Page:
Kalahari Basin

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Coordinates: 23°S 21°E / 23°S 21°E / -23; 21

Kalahari Basin
Kalahari Depression
Okavango River Basin map.png
CountryAngola, Botswana, Namibia, South Africa, Zambia, and Zimbabwe
Area725,293 km2 (280,037 sq mi)[1]

The Kalahari Basin, also known as the Kalahari Depression, Okavango Basin or the Makgadikgadi basin,[1] is an endorheic basin and large lowland area covering approximately 725,293 km2 covering most of Botswana and Namibia, as well as parts of Angola, South Africa, Zambia, and Zimbabwe. The outstanding physical feature in the basin, and occupying the centre, is the large Kalahari Desert.

The perennial river bifurcation of Selinda Spillway (or Magweggana River), on the Cuando River, connects the Kalahari basin to the Zambezi Basin.[2]

General characteristics of the basin[edit]

The Okavango River is the chief stream in the basin. It is formed by the confluence of the Cubango and Cuito rivers, which originate on the Bié Plateau of central Angola and flow southeast. The Cubango is joined just above its confluence with the Cuito by the Omatako River, which flows northeast from its origin in the Damaraland region of central Namibia. The Okavango continues through the Caprivi Strip of Namibia into Botswana, where it splits into a number of distributaries to form the Okavango Delta, a large inland delta that becomes a seasonally flooded grassland. After the Okavango Delta, the waters of the basin enter a zone of strong evaporation, already within the Kalahari desert depression.[3]

A series of salt pans lie in the lowest points of the basin, including the Nwako Pan south of the Okavango Delta and the vast Makgadikgadi Pan southeast of the Delta. At times of high flow, the Okavango spills into the Nwako Pan via the Xudum and Nhabe distributaries to replenish Lake Ngami, a saline lake, and into Lake Xau and the western end of the Makgadikgadi Pan via the Boteti distributary. The Mopipi Dam was built on the Boteti to provide water to the Orapa diamond mine.[4]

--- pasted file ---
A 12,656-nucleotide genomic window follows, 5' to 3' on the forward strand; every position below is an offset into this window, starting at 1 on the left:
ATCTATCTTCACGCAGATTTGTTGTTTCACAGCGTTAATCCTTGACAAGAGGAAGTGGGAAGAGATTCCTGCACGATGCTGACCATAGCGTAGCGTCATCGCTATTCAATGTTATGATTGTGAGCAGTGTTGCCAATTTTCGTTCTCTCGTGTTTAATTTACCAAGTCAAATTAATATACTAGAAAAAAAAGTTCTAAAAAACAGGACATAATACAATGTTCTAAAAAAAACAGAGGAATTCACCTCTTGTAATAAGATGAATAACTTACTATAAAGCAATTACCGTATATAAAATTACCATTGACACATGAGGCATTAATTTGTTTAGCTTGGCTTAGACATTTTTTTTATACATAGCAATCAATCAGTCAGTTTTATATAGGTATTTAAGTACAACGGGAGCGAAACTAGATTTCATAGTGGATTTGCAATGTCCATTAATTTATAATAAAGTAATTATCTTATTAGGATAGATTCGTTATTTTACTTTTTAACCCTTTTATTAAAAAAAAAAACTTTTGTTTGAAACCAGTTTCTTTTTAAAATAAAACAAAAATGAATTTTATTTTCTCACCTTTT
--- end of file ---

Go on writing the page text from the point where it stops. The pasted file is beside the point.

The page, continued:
The Selinda Spillway, also known as the Magweqana, Magwekwana or Magweggana, is a distributary channel that connects the Okavango Delta to the Cuando River, a tributary of the Zambezi.[2] In periods of very high water in the Okavango, the water flows eastward towards the Cuando-Linyanti-System. The last time this happened was in August 2009 after 30 years of falling dry. In times of high water in the Kwando, the water can flow west from the Cuando towards the Okavango Delta, but often evaporates before it reaches the delta.[5]

Other streams in the basin include the Eiseb, an intermittent stream that originates in Namibia's Herreroland and flows east into the Okavango Delta, and the Nata River, which originates in western Zimbabwe to flow into the eastern end of the Makgadikgadi Pan.[5]


Despite its aridity, the Kalahari Basin supports a variety of fauna and flora on soils known as Kalahari sands. The native flora includes acacia trees, African Rosewood and a large number of herbs and grasses.[6] Some of the areas within the Kalahari are seasonal wetlands, such as the Makgadikgadi Pans of Botswana. This area, for example, supports numerous halophilic species and, in the rainy season tens of thousands of flamingos visit these pans.[7]

Water resource management[edit]

The source of the Okavango Delta's waters in Angola and Namibia remain unaffected by any upstream dams or significant water abstraction and the three riparian states have established a protocol under the Permanent Okavango River Basin Water Commission (OKACOM) for the sustainable management of the entire river system.[4]

See also[edit]


Line notes[edit]

  1. ^ a b "An overview of key strategic issues in the Okavango basin". CiteSeerX {{cite journal}}: Cite journal requires |journal= (help)
  2. ^ a b Is this Harry and Meghan's honeymoon hotel?. The Telegraph. 29 may 2018.
  3. ^ Kalahari and Okavango Delta. Earth Observatory - Nasa. August 6, 2008.
  4. ^ a b Okavango Delta. UNESCO World Heritage Centre. 2019.
  5. ^ a b Thomas, David.; Shaw, Paul A.. The Kalahari Environment. Cambridge University Press, Feb 21, 1991
  6. ^ Martin Leipold, 2008]
  7. ^ C. Michael Hogan, 2008